The upstanding leg 108 has a bottom edge 124 which is angled to correspond with the angle of the front face 76b of the backing plate 76. A radial inside edge 126 and a radial outside edge 128 of the leg 108 are formed parallel to each other and such that they will be perpendicular to the back face 76a of the backing plate 76 when the turbine fan blade 78 is attached to the backing plate. A front face 130 of the upstanding leg 108 has a curved profile between the edges 126 and 128, as best seen in FIG. 13, such that the thickness of the upstanding leg 108 first increases in a direction moving away from edge 126 and then decreases to form an air foil shape.
A top edge 132 has various contours. A radial outer portion 133 of the top edge 132, adjacent the side edge 128 is formed at a right angle to the side edge 128 and is dimensioned so that it will be positioned closely adjacent to an inside front surface 134 of the housing 50 (FIG. 6) which avoids the necessity of a separate welded ring as is required by the device disclosed by Clute.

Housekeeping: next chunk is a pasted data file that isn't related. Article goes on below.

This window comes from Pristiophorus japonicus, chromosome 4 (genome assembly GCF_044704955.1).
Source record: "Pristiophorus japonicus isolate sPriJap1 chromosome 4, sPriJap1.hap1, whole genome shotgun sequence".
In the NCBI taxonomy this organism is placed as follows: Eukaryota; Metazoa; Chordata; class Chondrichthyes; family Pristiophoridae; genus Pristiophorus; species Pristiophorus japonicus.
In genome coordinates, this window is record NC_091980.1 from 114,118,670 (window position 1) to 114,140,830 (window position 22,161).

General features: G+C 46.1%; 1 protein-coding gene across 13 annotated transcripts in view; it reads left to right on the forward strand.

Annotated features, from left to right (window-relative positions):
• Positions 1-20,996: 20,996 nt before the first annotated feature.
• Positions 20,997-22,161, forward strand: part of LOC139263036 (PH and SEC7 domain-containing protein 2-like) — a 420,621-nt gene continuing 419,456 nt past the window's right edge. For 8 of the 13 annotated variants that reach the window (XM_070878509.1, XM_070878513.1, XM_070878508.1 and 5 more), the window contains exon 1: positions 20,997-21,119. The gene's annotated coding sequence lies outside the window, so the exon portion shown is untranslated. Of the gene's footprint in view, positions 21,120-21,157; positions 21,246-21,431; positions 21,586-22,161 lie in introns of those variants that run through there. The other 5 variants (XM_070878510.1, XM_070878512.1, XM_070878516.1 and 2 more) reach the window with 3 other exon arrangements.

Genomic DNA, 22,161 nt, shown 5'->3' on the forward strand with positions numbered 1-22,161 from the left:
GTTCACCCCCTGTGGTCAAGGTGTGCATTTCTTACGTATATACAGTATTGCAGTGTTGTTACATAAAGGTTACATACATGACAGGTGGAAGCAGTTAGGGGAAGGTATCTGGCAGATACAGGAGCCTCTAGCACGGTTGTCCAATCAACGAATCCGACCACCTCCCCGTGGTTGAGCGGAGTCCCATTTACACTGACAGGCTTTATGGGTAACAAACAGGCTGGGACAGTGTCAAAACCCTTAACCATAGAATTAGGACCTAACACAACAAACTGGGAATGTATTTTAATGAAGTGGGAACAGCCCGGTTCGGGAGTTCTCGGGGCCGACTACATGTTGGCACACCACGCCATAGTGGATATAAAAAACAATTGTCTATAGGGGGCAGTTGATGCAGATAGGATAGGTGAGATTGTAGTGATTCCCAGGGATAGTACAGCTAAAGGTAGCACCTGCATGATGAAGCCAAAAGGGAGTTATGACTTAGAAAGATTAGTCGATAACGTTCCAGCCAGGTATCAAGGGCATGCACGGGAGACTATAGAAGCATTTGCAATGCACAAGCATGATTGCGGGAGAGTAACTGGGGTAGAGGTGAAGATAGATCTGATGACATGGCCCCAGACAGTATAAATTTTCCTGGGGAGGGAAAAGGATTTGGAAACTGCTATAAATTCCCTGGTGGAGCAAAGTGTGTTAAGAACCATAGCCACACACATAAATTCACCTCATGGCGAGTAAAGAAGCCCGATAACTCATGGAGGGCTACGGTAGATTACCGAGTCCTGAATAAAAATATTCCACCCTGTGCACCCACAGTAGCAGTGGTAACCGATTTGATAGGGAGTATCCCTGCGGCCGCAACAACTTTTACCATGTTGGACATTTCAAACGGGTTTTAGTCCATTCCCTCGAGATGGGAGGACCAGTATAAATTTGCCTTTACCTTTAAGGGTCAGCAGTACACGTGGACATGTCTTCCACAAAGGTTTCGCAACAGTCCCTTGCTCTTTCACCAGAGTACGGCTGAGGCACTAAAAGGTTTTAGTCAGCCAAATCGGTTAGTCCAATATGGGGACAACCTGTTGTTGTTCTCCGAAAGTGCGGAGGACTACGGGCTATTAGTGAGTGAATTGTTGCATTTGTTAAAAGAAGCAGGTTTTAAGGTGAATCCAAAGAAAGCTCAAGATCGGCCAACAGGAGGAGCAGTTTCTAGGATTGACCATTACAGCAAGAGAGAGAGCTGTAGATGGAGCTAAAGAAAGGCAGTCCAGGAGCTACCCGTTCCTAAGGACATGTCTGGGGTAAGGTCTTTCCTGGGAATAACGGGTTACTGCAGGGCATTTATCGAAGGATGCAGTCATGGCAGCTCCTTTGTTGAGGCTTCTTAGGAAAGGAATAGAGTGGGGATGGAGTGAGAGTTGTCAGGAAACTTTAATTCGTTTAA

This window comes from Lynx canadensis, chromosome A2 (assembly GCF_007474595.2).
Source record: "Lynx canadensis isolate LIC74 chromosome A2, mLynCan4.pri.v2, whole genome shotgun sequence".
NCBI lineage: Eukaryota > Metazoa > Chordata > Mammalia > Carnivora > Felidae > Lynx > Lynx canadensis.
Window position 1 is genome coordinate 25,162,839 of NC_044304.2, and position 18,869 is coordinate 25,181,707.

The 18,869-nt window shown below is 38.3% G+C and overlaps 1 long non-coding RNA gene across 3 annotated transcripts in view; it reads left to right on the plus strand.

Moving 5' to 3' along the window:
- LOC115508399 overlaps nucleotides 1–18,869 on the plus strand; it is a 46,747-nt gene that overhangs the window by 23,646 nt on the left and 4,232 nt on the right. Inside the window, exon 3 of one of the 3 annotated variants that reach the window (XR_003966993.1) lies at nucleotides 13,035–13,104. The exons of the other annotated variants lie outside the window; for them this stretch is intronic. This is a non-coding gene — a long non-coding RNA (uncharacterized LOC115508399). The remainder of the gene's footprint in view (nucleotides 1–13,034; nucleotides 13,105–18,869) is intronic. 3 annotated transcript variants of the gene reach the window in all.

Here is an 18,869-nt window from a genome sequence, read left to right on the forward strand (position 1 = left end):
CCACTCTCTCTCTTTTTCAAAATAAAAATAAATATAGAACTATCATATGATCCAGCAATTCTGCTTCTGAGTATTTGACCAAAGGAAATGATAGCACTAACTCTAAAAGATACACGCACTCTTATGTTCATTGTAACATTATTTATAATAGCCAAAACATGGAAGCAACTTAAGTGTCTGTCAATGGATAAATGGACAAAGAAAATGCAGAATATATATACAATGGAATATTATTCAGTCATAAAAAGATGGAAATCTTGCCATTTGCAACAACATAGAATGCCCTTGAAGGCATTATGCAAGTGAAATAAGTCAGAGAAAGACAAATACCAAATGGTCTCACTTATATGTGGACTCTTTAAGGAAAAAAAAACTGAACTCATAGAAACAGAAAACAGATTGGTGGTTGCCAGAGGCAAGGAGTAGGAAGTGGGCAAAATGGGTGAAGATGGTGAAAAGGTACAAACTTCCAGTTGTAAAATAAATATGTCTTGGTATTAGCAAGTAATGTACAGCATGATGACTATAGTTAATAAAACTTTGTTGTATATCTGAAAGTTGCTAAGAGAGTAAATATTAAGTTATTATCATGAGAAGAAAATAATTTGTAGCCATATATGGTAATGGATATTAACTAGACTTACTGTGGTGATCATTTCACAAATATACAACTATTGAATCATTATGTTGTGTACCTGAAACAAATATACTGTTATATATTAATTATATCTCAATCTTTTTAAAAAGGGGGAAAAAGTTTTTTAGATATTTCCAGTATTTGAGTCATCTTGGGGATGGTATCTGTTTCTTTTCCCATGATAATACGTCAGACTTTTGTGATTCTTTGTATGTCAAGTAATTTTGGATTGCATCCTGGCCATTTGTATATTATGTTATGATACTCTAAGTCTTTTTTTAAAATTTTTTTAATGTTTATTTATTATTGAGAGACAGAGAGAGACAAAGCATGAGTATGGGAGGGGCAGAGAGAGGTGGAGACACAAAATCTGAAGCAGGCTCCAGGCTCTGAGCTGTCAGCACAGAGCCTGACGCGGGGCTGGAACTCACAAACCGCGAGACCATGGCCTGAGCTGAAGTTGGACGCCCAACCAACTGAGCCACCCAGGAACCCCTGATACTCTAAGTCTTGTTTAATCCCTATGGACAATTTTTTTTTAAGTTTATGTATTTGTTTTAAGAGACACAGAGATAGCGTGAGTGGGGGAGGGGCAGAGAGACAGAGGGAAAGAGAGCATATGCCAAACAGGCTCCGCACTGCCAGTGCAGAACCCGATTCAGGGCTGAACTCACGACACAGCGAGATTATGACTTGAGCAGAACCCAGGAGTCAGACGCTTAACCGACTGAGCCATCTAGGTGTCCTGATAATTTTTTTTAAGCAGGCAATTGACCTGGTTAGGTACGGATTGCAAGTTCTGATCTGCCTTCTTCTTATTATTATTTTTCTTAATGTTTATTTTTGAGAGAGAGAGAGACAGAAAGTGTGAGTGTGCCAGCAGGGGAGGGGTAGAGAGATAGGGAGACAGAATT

Radially inwardly, toward edge 126, the top edge projects further axially forward at 135 and this portion of the turbine blade projects beyond the front face 134 of the housing 50 into the frusto-conical expansion chamber 56. A radially outside edge 136 of the projection 135 is dimensioned to be spaced close to the wall of the frusto-conical expansion chamber 56 to provide a very small gap between the turbine fan blade 78 and the expansion chamber wall at the opening in the housing.
A notch 138 is formed in the top edge 132 near the radial inside edge 126 of the projection 135 which is to receive the retaining ring 88. This retaining ring 88 thus provides additional resistance against the radial forces caused by the spinning of the turbine blades.
A pressure sensing device 140 is mounted on the expansion chamber 56 adjacent to the housing inlet 54 to permit a monitoring of the pressure in the interior of the expansion chamber. The variable pulley 40 can be adjusted in response to the pressure reading on the sensing device 140 to compensate for fluctuations in motor speed and to vary the size of the comminuted particles.